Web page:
Though you could argue about the standard of some of the tennis which brought it about, there was no disputing the merit of Justine Henin-Hardenne's third French Open victory in four years as she thrust aside the challenge of Russia's Svetlana Kuznetsova 6-4 6-4. There was also no disputing the excellence of what got the Belgian to the final, either. She conceded only 39 games in her seven matches on the way to the title and first prize of £644,000, and became the first winner since Arantxa Sanchez-Vicario in 1994 to do so at Roland Garros without dropping a set.
The pair have met a dozen times, Henin pushing the winning margin to 11-1, so the way the final went was no surprise. What did raise eyebrows was the fashion in which the specialty shot of each woman - the one-handed backhand of Henin, reckoned the world's finest, and the Kuznetsova sledgehammer forehand - malfunctioned so miserably. The majority of unforced errors, 38 by Kuznetsova and 30 by Henin, came from their supposed strengths.
The Grand March from Aida by the military band which welcomed the finalists did not herald anything very grand, alas. Perhaps it was the sweltering conditions which undermined them but there was little reason for the massed ranks of Belgian supporters to flourish the red, yellow and black banner of their country, while Russian backing was negligible, bar for those who always root for the underdog.
With her coach, Carlos Rodriguez, and his son wearing football shirts in support of their native Argentina in their courtside box, Henin encouraged her following by breaking in the opening game, courtesy of five embarrassing forehand errors from Kuznetsova. Clearly anxious to put behind her the awful-ness of her forced abandonment through illness of the Australian Open final in January, Henin inexorably seized control of the opening set, breaking serve for a second time to go 4-1 ahead. Time to close it out, surely, but instead Henin stumbled into a torrent of mis-hit ground strokes as the advantage was narrowed to 4-3, at which point Kuznetsova, clearly the less assured of the two, changed her racket.
It certainly did nothing to pep her serve, one delivery trundling over at 57mph, and by virtue of perpetrating fewer errors Henin closed out the first set in 50 minutes. To misquote from the song in Annie Get Your Gun, it was a case of anything you can do, I can do poorer. No wonder the VIP box virtually emptied at this point.
Both had been content to slug it out from the baseline, with some of these rallies being very draining in the heat, but early in the second set Kuznet-sova sparked a cheer by drawing Henin to the net with the first drop shot of the day and then passing her with a thumping forehand. It proved enough to capture the Belgian serve and earn the Russian a 2-0 lead.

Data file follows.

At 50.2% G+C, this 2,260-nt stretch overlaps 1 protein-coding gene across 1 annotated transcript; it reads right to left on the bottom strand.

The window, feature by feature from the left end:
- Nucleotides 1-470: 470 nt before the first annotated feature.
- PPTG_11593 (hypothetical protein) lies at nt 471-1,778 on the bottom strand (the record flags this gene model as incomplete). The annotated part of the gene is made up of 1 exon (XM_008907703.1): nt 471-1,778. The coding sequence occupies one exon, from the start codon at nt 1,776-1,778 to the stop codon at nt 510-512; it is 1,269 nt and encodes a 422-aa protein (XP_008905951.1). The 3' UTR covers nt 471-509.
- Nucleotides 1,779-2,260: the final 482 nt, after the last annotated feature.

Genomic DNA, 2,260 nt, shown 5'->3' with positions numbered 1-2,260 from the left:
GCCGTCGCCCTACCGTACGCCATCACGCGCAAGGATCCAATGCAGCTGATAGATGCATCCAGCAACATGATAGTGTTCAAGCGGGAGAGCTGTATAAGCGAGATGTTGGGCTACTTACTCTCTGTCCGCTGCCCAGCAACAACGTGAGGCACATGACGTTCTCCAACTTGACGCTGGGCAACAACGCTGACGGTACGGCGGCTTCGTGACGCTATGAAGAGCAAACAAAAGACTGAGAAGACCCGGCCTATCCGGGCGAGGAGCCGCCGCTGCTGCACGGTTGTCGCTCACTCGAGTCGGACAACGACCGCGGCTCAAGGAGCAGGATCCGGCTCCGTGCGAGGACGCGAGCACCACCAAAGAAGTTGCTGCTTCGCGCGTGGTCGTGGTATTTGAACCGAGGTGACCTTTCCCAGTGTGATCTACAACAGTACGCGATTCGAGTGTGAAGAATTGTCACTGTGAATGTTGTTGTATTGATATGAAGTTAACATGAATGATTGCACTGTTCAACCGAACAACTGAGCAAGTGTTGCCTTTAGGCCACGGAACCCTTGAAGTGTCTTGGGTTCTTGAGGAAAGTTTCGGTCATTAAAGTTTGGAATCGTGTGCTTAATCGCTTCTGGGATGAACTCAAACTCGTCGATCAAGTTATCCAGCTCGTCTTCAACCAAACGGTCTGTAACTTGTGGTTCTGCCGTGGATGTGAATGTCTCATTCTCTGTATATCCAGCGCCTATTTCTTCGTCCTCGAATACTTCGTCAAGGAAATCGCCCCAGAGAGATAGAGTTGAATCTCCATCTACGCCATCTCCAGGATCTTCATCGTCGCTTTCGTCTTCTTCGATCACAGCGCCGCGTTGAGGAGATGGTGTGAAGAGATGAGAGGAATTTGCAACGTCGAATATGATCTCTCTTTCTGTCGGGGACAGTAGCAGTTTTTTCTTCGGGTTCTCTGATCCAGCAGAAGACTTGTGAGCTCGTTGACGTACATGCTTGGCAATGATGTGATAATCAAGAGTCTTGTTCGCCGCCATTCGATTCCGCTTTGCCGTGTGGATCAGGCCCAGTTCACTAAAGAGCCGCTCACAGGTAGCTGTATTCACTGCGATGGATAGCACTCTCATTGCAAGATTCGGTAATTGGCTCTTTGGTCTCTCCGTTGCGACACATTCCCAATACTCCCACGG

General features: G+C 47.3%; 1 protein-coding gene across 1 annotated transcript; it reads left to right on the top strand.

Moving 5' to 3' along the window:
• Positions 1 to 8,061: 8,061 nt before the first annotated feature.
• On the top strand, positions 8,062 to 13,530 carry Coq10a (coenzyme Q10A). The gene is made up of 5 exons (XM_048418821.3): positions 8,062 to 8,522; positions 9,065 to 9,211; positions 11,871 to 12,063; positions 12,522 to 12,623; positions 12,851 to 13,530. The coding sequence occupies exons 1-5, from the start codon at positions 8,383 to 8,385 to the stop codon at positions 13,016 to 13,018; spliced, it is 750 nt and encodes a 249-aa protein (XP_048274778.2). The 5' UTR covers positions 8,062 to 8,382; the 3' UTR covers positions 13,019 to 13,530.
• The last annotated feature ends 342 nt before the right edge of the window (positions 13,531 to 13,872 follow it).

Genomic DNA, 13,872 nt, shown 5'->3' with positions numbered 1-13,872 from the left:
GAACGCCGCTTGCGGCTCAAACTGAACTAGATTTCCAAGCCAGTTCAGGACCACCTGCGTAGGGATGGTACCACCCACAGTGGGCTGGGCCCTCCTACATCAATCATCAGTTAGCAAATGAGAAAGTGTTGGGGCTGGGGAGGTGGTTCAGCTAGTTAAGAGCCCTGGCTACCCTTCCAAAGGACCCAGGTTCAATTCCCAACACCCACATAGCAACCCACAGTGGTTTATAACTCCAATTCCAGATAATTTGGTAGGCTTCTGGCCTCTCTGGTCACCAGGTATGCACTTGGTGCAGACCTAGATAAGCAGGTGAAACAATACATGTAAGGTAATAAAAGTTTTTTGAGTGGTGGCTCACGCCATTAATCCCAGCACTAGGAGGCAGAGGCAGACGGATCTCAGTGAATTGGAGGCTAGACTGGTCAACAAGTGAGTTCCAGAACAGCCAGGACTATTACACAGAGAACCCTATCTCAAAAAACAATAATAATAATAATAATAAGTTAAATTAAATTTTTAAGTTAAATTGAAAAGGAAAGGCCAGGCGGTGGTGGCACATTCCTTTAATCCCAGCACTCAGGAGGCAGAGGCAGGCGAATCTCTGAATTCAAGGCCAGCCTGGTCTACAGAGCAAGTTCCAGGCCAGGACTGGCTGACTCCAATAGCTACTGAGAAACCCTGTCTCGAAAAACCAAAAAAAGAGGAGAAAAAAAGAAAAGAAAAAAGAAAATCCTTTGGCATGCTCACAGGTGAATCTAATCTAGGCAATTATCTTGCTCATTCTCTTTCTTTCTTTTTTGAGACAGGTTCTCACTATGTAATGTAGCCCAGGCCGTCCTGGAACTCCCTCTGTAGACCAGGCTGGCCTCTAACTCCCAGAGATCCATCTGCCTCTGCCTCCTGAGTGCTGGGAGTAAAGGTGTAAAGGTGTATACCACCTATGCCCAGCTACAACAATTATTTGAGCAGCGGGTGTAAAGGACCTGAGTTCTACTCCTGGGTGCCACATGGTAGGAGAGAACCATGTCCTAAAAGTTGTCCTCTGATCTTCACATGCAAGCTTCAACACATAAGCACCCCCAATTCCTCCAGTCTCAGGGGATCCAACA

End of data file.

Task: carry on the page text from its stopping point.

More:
This was all part of a dismal run for Henin in which she lost the first 10 points of that second set but, to her credit, she rallied bravely to stem the Kuznetsova onslaught and profited from the ongoing stream of forehand errors from the woman who had won the US Open unheralded in 2004 and done very little of note since.
At last the Belgian flags were being flaunted high in the stands as their heroine pulled level at 2-2 with one of her most spectacular backhands. And, in turn, she produced her lone drop shot of this baseline encounter to take it to 3-3. Then, in the seventh game, Henin smashed through the Russian serve for the fourth, and most telling, time, acknowledging the importance of this by offering a clenched, upraised fist of celebration.
Now the brightness of the afternoon was matched by Henin's shining determination to pull off the Grand Slam which means more to her than any other because of its proximity to her homeland. And as the match moved beyond one-and- a-half hours, she prepared to serve for the title. Her fourth ace helped, followed by a Kuznetsova backhand service return into the net. One of those trademark backhands set up Henin with two match points, and on the second of these Kuznetsova obliged by projecting yet another forehand well beyond the baseline.
So Justine Henin-Hardenne became the first since Steffi Graf in 1995 and 1996 to retain the Roland Garros women's crown. Winning, and then holding on to, a Grand Slam is not proving easy for the ladies, since the only one to do so since Steffi, until yesterday, was Serena Williams (Wimbledon 2002-03).
As Henin hoisted the Coupe Suzanne Lenglen, Kuznetsova prudently stepped aside to avoid the possibility of collision. Clearly, yesterday she knew her place, and afterwards the 20-year-old promised the crowd, in English: " I will play smarter next time". She will need to, since Henin clearly has her number at the moment.
As for Henin, who was close to tears, the admission was hearteningly frank: "It was not my best tennis, but I did what I had to do."